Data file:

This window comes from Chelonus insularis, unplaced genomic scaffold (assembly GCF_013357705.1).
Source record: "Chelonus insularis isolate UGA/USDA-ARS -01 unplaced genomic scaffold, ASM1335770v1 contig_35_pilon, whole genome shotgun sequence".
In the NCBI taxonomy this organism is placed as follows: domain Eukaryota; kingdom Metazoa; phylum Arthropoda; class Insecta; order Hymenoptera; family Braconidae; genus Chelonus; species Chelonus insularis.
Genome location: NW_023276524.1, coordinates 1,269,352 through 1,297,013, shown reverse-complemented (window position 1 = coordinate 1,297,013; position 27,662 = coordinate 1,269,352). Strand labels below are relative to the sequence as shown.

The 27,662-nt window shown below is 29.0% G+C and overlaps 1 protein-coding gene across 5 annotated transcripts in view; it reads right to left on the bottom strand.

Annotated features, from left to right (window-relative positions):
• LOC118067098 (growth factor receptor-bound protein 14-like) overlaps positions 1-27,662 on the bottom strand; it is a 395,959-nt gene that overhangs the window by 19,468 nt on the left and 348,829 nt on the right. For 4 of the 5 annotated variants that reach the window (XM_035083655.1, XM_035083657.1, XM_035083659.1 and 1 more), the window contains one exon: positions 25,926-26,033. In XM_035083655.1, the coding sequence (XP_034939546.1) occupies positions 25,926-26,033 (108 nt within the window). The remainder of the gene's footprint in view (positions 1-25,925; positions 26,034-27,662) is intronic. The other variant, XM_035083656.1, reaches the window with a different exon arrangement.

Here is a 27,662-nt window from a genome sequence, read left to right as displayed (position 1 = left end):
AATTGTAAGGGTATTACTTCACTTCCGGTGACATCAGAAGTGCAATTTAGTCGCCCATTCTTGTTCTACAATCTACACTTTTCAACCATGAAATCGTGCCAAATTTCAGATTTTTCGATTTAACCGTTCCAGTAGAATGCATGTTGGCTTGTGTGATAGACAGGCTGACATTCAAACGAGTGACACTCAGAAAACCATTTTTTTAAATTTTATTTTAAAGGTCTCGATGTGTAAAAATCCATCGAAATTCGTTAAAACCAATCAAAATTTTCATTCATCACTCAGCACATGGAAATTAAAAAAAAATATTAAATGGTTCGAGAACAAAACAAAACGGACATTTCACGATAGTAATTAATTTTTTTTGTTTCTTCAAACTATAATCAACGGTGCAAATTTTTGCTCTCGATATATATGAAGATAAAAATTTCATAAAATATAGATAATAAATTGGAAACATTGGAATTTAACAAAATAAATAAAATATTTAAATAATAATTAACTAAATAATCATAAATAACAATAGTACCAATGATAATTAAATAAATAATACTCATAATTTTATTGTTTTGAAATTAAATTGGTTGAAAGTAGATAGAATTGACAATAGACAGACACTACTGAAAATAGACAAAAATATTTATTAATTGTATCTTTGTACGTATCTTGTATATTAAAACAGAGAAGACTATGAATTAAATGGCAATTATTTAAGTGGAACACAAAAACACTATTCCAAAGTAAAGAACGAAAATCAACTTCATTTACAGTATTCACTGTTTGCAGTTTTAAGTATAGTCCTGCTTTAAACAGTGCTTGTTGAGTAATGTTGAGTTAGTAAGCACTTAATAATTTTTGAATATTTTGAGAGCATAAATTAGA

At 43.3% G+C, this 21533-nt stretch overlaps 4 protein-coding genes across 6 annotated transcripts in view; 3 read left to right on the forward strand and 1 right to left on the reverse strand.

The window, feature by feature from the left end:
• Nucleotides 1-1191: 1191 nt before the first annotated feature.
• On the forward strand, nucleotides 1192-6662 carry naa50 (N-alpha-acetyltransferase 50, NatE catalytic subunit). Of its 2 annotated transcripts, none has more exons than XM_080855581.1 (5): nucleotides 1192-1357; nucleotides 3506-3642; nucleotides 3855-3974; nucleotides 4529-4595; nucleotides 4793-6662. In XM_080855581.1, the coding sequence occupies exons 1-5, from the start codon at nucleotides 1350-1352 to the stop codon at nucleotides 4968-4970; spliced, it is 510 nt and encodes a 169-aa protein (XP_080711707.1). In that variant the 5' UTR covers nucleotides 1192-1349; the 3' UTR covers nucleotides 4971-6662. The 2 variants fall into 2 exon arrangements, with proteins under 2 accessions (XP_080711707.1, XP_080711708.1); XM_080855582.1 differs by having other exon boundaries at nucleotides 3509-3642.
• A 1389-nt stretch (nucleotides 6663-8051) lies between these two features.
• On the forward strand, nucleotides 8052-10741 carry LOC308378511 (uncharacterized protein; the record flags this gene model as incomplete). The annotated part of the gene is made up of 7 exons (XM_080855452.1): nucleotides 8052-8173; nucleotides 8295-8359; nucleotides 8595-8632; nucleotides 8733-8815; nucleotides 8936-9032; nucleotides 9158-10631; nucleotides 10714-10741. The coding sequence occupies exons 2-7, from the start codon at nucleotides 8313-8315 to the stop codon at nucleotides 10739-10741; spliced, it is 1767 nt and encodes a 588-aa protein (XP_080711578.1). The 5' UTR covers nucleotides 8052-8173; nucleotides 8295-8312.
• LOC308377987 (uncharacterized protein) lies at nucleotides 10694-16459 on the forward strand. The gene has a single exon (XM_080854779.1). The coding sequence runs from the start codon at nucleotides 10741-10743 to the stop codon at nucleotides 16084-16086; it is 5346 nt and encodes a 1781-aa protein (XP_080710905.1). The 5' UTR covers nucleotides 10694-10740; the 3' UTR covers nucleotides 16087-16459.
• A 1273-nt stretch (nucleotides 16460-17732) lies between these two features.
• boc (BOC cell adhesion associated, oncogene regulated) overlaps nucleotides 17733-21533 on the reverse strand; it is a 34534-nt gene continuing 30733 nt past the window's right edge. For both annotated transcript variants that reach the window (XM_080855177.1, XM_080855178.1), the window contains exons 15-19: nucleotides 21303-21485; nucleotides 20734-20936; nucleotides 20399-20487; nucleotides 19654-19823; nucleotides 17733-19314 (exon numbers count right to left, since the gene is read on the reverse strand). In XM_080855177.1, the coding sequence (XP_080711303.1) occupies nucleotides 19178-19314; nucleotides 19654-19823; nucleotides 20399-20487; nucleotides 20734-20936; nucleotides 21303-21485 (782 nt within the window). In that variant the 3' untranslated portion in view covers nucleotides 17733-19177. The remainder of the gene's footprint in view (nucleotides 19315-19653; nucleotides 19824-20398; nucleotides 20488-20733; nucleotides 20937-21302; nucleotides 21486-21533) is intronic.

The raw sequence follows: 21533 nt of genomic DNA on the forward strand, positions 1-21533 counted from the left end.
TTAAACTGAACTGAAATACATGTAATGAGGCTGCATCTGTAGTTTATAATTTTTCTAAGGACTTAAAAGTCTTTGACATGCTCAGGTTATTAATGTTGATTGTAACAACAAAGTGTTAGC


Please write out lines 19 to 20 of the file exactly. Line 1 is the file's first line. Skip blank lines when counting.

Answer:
The raw sequence follows: 21533 nt of genomic DNA on the forward strand, positions 1-21533 counted from the left end.
TTAAACTGAACTGAAATACATGTAATGAGGCTGCATCTGTAGTTTATAATTTTTCTAAGGACTTAAAAGTCTTTGACATGCTCAGGTTATTAATGTTGATTGTAACAACAAAGTGTTAGC